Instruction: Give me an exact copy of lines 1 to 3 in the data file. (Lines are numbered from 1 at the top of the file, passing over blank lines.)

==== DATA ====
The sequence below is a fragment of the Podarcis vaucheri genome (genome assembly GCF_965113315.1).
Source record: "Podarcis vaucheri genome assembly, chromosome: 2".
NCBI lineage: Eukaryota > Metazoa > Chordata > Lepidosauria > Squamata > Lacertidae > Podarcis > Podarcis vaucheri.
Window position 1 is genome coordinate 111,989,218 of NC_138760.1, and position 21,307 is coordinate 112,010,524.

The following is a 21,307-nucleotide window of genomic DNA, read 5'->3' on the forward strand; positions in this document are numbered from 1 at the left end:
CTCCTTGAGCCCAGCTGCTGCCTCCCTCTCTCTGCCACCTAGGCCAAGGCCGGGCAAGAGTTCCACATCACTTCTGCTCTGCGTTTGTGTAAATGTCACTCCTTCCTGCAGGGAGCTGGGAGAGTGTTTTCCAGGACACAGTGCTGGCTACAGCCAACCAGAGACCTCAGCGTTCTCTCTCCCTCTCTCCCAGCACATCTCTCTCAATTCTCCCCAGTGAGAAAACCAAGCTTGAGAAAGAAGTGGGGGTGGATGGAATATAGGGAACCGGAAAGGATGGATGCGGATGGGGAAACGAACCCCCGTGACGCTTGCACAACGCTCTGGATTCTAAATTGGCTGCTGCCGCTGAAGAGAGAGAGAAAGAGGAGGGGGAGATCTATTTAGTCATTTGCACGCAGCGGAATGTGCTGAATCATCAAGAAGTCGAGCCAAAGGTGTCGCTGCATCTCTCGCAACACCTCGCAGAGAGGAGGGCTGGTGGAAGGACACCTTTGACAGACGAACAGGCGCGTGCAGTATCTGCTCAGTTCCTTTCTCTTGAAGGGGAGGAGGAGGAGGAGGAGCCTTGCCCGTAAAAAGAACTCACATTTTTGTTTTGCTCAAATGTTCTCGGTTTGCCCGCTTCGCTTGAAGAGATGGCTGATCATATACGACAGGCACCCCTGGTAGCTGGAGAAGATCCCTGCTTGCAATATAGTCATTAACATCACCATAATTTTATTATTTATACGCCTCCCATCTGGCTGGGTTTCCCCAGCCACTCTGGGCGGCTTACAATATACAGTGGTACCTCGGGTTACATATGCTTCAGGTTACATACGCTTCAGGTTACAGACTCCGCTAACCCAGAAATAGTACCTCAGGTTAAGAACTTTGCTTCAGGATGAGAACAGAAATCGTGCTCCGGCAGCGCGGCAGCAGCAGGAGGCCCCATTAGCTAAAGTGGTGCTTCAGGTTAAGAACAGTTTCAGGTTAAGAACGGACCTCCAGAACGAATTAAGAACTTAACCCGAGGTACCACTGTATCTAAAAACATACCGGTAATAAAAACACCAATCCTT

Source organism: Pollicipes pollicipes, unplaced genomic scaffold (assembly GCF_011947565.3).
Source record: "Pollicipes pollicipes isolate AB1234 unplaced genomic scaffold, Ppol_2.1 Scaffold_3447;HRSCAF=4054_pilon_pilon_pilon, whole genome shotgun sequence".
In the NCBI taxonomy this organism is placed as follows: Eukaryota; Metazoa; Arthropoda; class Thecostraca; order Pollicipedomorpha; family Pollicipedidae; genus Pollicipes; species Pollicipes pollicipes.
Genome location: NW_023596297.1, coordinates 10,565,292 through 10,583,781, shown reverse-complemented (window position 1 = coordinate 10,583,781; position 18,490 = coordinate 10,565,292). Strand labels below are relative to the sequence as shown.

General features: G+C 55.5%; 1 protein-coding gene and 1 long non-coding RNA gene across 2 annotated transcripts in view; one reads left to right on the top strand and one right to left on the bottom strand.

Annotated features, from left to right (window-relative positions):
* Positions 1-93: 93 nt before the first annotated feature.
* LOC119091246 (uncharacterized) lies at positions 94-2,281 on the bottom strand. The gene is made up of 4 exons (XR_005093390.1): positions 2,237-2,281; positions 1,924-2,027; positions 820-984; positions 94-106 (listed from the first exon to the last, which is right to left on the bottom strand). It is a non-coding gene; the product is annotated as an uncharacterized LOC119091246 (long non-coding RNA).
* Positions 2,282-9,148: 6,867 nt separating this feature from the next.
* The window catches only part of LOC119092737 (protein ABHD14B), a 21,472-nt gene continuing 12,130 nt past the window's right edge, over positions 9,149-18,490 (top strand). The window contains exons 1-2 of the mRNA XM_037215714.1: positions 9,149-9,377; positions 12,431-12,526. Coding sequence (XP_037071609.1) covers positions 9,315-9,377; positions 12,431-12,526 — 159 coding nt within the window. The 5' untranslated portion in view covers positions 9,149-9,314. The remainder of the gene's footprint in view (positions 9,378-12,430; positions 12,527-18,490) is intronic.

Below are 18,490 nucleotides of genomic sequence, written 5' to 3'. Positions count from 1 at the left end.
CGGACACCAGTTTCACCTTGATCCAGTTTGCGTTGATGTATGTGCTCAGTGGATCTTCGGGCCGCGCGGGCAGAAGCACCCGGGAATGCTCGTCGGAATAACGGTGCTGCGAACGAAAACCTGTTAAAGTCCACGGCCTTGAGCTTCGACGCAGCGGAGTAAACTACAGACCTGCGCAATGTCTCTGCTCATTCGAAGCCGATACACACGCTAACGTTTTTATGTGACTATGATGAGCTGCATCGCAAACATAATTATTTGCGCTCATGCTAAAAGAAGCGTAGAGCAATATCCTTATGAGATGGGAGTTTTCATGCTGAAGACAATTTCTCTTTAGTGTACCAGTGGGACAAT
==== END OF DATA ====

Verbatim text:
The sequence below is a fragment of the Podarcis vaucheri genome (genome assembly GCF_965113315.1).
Source record: "Podarcis vaucheri genome assembly, chromosome: 2".
NCBI lineage: Eukaryota > Metazoa > Chordata > Lepidosauria > Squamata > Lacertidae > Podarcis > Podarcis vaucheri.